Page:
You have mentioned (and possibly confused) a few different things - so your objective isn't quite clear, unfortunately.
- SFTP - there is no such thing as 'passive SFTP' - the SFTP protocol is completely different from FTP and is handled by /usr/libexec/openssh/sftp-server (set in /etc/ssh/sshd_config) not vsFTPd
- Apache .htaccess files have nothing to do with FTP - they define rules for how your web server will deliver content (i.e. to a visitor of your website).
- Are you trying to use FTP to SFTP?
- Are you trying to serve websites from /home/admin, /home/ec2-user, etc? On Amazon's Linux the default web root for Apache is /var/www/html. Typically, you will add your content there, or you have to change the DocumentRoot in httpd.conf.
vsFTPd can be setup to use local users. To do so:
- set local_enable=YES and chroot_local_user=YES (vsftpd.conf)
- create your system user (useradd) (with /sbin/nologin as the shell) - the user will be restricted to their home directory (the chroot directive above)
- set the password (passwd)
- Restart vsftpd for the config changes to take effect
- Login via FTP (not SFTP)
For SFTP (not using vsftpd!):
- Append /usr/libexec/openssh/sftp-server to /etc/shells
- Create a new user with the shell /usr/libexec/openssh/sftp-server
- Set the password for your new user
- Login via SFTP. You won't be restricted to your home directory here, but will not be able to write to locations where your user doesn't have permissions
Now for the permissions issue you are facing:
- Firstly, do NOT go and change the permissions or ownership on files just because you can't write to a directory. Most directories are owned by root, and only writeable by the owner.
- For a web server, keep your permissions restrictive - 644 (rw-r--r--) or less - (group and other should not need write permissions; and no one should need execute permissions in most cases)
- Set your file ownership to the same as the user your web server is running as if you use dynamic files (e.g. PHP).
Your options therefore are:
- Serve files from your user's home directory (instead of /var/www/html) - keep your user chrooted, and set the DocumentRoot in httpd.conf to point to the correct path. This is a good (secure) approach, but the typical change that is made is to set the user's home directory to a path under /var/www/html (e.g. for multiple people with their own sites, /var/www/html/USERNAME - with the DocumentRoot set accordingly)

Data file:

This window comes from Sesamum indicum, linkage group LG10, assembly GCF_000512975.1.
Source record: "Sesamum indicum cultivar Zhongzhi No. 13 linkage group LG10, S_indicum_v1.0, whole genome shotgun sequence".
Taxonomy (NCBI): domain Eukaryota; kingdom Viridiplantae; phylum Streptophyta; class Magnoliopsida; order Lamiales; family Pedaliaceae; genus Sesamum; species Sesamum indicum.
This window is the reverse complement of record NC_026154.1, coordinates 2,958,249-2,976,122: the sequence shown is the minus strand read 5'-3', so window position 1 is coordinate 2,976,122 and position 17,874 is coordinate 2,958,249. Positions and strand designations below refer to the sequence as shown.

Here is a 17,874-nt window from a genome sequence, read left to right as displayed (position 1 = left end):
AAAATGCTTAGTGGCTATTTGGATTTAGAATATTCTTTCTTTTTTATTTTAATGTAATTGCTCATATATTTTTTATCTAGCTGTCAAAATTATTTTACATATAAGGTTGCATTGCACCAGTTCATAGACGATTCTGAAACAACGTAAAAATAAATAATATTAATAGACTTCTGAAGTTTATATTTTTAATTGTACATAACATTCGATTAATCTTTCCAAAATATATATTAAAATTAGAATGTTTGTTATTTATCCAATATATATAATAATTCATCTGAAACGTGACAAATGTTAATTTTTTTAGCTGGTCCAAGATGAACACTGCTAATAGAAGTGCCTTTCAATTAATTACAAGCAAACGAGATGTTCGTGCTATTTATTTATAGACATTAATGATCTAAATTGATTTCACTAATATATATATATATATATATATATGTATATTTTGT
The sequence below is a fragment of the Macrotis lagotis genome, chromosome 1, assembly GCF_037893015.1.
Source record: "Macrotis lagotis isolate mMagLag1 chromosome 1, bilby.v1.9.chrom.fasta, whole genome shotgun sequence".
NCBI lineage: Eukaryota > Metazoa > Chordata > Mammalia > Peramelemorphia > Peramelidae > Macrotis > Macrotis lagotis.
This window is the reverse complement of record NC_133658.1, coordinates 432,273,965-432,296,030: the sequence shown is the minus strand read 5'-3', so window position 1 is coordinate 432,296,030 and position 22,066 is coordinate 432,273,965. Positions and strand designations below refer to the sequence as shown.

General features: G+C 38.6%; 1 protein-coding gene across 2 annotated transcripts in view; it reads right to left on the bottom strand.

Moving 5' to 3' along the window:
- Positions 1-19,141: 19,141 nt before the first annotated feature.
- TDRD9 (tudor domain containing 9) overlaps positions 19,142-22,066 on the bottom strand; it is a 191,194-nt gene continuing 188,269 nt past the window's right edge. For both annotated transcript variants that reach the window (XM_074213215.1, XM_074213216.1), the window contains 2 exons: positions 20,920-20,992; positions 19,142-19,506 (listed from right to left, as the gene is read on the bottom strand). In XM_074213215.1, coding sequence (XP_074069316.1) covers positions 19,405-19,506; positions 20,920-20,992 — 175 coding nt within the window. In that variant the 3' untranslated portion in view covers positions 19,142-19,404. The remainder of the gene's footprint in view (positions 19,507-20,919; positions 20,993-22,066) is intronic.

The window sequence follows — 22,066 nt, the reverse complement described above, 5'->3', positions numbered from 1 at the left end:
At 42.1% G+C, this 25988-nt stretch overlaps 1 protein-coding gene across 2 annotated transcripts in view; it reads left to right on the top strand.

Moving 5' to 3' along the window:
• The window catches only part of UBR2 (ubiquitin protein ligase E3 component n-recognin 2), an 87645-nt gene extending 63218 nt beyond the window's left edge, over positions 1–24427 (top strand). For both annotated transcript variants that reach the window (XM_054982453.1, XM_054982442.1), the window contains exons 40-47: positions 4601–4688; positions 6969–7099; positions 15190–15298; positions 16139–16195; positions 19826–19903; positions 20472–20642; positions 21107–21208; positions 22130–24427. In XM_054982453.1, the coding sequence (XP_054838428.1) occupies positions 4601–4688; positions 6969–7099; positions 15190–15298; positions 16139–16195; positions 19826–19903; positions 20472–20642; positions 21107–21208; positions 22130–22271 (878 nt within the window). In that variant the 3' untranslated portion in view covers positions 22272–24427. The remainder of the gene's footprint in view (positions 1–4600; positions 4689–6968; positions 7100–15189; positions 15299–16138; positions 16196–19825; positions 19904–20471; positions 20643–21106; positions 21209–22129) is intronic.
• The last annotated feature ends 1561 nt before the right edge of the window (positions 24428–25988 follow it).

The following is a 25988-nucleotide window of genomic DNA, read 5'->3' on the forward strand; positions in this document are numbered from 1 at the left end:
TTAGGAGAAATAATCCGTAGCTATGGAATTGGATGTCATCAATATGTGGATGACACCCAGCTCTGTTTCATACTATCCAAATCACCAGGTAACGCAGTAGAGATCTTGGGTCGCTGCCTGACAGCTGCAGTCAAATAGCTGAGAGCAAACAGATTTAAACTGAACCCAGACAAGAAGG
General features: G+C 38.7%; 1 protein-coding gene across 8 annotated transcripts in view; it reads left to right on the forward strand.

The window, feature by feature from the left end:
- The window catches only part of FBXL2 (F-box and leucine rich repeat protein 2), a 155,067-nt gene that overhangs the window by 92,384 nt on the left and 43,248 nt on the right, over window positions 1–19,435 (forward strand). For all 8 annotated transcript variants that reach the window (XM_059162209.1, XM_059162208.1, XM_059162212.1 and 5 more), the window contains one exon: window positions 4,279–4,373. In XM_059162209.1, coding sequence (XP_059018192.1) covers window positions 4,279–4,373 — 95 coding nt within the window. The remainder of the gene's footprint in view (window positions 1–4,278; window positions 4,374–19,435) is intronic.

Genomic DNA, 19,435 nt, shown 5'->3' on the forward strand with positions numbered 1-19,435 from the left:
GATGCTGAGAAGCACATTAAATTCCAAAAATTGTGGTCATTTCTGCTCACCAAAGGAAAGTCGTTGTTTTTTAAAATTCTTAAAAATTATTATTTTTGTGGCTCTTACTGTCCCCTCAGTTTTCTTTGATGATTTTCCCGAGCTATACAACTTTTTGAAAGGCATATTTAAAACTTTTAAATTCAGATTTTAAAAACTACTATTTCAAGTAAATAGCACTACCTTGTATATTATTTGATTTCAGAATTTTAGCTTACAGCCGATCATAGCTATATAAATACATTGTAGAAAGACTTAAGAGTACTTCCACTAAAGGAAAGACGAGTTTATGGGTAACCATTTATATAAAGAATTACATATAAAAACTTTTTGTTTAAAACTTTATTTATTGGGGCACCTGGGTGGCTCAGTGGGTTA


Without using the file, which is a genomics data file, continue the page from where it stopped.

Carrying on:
- Give your Apache user FTP/SFTP access - it sounds reasonable, but especially using FTP is insecure.
- Use SCP and switch your user to root (sudo) - it has its uses, but not for saving files to a web server directory - all files created are owned by root
My recommendation would be SFTP with a certificate, and your home directories under /var/www/html
The specific commands for adding an SFTP user on Amazon's Linux:
Disclaimer: it is much more secure to use certificates than passwords - and you should keep PasswordAuthentication disabled.
#Add the shell
echo /usr/libexec/openssh/sftp-server >> /etc/shells
#Create a user with the shell, I have not setup a home folder
useradd -M -s /usr/libexec/openssh/sftp-server USERNAME
#Set the password
Change: PasswordAuthentication no to PasswordAuthentication yes (line 69), save and quit
service sshd restart
To restrict your user to one directory (i.e. chroot):
Since the sftp-server will not be in your chroot path, we need to change it:
Change (in sshd_config):
Subsystem sftp /usr/libexec/openssh/sftp-server
Subsystem sftp internal-sftp
Add the following to the end of your sshd_config (replace the path with, for instance, /var/www):
Match User USERNAME
service sshd restart